With this final installment of the first series of Downton Abbey, it seems to us that the writers did everything they could to wrap up every storyline of the series while leaving just enough dangling plot threads to entice the viewer to come back for more. Of course, ending just as World War I breaks out is intriguing enough on its own, but we suppose they felt they had to leave some things unanswered and un-resolved. We didn’t really need that much of a wrapup, although we suppose it was justified in case the show didn’t come back for a second series. It’s just that some of the wrapups were just a bit too rushed to have an impact.
Thomas and William’s growing animosity toward each other? All wrapped up. William gets a couple good punches in, Daisy swoons, and we’re done. Thomas’ stealing and attempts to frame Bates for it? All wrapped up because Molesly caught him red-handed. Bates’ irritating reticence and spotty past? Wrapped up in a tidy bow by Anna, which gets him to keep his job. All that stuff that was so horrible he dare not speak of it? Actually not that horrible at all and kind of disappointing, really. Mrs. Patmore’s blindness? Cured! Gwen’s quest for betterment? Completed!
It was also a bit telling, because all of these wrapups were about the staff. All of the family subplots continue on with nary a bump in the road. Mary is indecisive (and frankly, quite stupid on this point) over Matthew, forcing him to leave Downton, even though they both love each other. Edith is still struggling for relevance in the family and trying to find a way out of it on her own. Sibyl is still politically active. The entail drama and the marriage drama all ends pretty much in the exact same state they were introduced to us in episode one.
Granted, things aren’t completely resolved downstairs, what with Bates and Anna’s relationship, as well as O’Brien’s tremendous fall from grace, but if Downton Abbey had never come back for a second series, we’d have felt satisfied with most of the downstairs stuff but completely annoyed with the lack of closure upstairs. That’s not really a criticism so much as an observation: the staff’s lives tend to be more dynamic than the family’s. The latter are stuck in a world of tradition and expectations (and it’s choking at least one of them) while the staff’s world comes with employee turnover and the hint of upward mobility. The staff can actually do things in their lives that the family simply can’t.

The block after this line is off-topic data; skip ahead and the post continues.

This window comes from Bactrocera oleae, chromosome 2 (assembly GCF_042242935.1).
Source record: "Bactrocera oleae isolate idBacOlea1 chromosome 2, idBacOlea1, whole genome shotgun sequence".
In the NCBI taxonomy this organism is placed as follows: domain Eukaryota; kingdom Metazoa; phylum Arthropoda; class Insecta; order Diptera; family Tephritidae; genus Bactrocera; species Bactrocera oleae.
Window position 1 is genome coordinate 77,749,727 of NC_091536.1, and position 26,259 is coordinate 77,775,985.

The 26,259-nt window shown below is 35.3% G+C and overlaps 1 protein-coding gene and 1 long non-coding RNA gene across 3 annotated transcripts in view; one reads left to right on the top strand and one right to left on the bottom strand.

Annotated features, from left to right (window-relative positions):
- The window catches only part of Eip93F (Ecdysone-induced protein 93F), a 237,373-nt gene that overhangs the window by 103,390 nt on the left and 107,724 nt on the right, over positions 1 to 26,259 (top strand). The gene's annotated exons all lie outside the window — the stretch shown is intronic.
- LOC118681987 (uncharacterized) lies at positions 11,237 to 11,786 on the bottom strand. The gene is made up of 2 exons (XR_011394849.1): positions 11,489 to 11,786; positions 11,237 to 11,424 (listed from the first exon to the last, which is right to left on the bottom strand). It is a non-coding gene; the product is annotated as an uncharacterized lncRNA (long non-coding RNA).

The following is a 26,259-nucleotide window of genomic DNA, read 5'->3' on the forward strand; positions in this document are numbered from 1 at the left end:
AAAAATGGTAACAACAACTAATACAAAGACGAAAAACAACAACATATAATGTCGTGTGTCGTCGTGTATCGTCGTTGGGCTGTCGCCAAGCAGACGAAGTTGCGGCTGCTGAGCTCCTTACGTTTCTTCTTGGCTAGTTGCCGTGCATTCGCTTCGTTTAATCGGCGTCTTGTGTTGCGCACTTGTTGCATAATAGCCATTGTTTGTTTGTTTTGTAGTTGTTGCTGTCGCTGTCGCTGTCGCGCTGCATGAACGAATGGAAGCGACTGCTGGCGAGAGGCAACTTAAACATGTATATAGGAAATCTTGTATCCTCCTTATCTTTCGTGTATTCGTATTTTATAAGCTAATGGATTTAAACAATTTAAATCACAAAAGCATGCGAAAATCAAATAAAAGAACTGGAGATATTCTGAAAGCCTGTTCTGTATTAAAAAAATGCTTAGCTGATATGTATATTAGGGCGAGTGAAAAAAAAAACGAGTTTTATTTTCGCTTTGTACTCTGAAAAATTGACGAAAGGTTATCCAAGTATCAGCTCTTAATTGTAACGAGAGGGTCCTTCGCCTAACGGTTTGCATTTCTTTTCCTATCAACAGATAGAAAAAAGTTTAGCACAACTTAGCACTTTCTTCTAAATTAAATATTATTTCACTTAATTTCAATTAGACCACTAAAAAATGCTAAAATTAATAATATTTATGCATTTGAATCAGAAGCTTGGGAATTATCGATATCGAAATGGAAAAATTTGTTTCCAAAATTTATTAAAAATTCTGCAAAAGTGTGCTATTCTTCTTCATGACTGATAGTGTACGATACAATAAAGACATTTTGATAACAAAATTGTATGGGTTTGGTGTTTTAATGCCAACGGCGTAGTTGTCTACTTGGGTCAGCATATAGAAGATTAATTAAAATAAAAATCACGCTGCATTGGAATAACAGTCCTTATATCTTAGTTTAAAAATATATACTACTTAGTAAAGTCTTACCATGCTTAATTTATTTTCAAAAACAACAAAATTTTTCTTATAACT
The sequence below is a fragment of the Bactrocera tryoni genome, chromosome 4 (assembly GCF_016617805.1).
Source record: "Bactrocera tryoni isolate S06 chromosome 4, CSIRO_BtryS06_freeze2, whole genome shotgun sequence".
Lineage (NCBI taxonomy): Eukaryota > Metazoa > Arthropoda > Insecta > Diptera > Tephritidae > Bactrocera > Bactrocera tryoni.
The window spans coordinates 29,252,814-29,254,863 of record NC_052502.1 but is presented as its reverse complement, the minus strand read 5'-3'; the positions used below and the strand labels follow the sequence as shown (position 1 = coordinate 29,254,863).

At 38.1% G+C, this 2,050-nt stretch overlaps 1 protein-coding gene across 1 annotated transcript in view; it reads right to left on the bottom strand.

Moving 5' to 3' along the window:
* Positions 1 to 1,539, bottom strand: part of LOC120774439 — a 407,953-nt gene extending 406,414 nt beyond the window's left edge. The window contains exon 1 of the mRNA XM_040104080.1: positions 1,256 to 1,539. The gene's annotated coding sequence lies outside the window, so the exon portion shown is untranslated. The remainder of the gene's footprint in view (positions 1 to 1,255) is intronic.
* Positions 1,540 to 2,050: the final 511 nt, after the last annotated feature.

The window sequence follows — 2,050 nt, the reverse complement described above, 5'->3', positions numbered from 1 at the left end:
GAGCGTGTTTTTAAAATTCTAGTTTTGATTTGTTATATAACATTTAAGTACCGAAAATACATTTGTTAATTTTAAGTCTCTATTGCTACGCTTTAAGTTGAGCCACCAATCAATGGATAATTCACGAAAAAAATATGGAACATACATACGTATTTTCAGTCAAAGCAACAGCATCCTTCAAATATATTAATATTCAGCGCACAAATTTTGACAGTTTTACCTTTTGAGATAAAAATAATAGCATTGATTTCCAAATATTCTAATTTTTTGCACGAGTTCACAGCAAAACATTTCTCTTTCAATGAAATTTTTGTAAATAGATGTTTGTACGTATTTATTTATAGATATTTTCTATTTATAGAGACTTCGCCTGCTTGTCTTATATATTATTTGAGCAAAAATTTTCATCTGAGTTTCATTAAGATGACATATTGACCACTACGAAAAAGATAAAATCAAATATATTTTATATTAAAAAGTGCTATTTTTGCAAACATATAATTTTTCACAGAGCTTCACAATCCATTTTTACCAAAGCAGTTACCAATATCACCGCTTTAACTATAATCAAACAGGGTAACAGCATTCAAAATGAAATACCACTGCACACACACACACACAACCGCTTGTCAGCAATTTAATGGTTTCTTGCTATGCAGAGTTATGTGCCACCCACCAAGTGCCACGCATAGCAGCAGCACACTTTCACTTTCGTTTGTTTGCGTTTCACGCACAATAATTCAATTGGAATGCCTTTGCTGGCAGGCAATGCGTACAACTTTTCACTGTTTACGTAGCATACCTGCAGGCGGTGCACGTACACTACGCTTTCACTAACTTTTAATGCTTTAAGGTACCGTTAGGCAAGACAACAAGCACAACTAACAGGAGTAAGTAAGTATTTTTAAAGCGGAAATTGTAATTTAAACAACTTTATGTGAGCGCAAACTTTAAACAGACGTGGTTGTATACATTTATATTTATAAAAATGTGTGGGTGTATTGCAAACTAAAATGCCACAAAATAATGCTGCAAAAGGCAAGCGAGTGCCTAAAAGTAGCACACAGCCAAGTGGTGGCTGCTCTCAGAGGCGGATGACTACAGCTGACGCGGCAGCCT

As for the developments this episode, nothing was sillier than the sudden pregnancy. We don’t say “silly” in the sense that it’s unbelievable; Elizabeth McGovern is playing a character several years younger than herself, after all. We mean “silly” in the soap opera plot development sense. There’s been all this gender-based inheritance drama driving the entire story up till now and right at the end of the series, this combination of roadblock and solution presents itself, throwing everything up into the air. It’s just a bit too easy to see the writers coming up with this one. “I know! We’ll make Cora PREGNANT!”